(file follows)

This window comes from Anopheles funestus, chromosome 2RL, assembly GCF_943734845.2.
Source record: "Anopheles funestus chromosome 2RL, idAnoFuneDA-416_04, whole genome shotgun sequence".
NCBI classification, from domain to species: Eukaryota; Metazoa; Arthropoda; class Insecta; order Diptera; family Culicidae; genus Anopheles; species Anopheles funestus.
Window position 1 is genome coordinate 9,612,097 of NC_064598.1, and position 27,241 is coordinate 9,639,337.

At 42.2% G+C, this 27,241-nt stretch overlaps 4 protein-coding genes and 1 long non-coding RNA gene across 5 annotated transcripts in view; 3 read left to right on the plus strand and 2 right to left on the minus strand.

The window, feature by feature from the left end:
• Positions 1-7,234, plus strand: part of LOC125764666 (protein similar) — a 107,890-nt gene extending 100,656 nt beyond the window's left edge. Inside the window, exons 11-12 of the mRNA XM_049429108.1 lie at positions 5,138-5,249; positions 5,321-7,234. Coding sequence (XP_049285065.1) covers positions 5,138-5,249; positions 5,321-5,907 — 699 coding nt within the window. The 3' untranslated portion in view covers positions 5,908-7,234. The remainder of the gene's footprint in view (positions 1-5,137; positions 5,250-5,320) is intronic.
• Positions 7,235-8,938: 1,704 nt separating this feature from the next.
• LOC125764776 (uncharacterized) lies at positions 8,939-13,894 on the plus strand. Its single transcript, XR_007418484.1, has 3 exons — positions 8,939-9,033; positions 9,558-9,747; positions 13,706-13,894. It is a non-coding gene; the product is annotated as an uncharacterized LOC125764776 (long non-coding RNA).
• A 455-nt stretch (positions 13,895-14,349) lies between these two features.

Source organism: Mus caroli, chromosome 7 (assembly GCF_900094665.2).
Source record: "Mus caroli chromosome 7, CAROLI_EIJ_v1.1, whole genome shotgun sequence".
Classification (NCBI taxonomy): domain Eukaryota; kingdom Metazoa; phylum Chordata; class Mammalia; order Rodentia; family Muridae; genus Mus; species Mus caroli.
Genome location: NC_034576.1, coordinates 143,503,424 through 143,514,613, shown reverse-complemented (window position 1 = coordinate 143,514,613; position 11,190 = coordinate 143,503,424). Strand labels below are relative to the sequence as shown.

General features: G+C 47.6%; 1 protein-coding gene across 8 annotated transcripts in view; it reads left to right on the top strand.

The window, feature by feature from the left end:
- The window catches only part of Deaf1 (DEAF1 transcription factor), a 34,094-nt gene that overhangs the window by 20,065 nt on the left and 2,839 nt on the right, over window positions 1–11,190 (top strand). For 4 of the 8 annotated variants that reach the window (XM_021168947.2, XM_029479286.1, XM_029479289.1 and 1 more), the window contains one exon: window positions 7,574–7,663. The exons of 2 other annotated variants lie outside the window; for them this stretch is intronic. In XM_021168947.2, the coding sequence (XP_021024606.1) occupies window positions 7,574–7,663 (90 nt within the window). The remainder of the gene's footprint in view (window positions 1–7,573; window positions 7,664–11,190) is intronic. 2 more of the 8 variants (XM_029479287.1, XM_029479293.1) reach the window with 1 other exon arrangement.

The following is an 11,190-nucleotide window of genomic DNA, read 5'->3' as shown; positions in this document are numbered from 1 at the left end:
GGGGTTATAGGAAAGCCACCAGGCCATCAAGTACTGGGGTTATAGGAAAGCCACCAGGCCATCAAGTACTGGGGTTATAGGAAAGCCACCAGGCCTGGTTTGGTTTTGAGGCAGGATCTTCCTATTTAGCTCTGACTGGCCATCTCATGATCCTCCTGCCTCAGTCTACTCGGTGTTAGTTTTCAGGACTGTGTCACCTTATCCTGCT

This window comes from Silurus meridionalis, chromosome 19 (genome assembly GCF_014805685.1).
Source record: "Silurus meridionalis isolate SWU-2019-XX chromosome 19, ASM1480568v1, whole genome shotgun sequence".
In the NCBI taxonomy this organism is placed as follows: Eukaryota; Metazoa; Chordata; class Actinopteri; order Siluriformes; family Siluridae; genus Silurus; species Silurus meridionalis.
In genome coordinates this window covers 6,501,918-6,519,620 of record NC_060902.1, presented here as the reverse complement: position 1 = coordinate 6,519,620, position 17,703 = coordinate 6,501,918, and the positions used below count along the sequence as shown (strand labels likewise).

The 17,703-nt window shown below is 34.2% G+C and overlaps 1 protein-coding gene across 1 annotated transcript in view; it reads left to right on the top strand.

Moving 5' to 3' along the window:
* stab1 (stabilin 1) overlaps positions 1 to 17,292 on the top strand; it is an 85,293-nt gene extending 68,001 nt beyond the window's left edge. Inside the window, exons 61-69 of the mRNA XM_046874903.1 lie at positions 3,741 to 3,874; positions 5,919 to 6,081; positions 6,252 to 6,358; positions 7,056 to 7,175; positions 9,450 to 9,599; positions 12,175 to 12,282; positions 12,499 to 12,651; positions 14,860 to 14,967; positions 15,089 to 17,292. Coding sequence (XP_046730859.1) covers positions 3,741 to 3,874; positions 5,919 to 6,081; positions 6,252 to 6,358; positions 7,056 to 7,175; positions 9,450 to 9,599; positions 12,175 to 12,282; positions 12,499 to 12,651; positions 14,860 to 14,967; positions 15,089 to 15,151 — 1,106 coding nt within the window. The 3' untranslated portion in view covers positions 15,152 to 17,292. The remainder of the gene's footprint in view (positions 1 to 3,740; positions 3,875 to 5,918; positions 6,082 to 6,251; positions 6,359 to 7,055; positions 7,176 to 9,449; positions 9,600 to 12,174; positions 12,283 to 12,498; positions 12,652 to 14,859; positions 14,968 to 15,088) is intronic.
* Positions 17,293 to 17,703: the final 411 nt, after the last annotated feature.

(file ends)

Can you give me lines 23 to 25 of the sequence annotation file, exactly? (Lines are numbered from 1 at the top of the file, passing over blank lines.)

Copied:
In genome coordinates this window covers 6,501,918-6,519,620 of record NC_060902.1, presented here as the reverse complement: position 1 = coordinate 6,519,620, position 17,703 = coordinate 6,501,918, and the positions used below count along the sequence as shown (strand labels likewise).

The 17,703-nt window shown below is 34.2% G+C and overlaps 1 protein-coding gene across 1 annotated transcript in view; it reads left to right on the top strand.

Moving 5' to 3' along the window: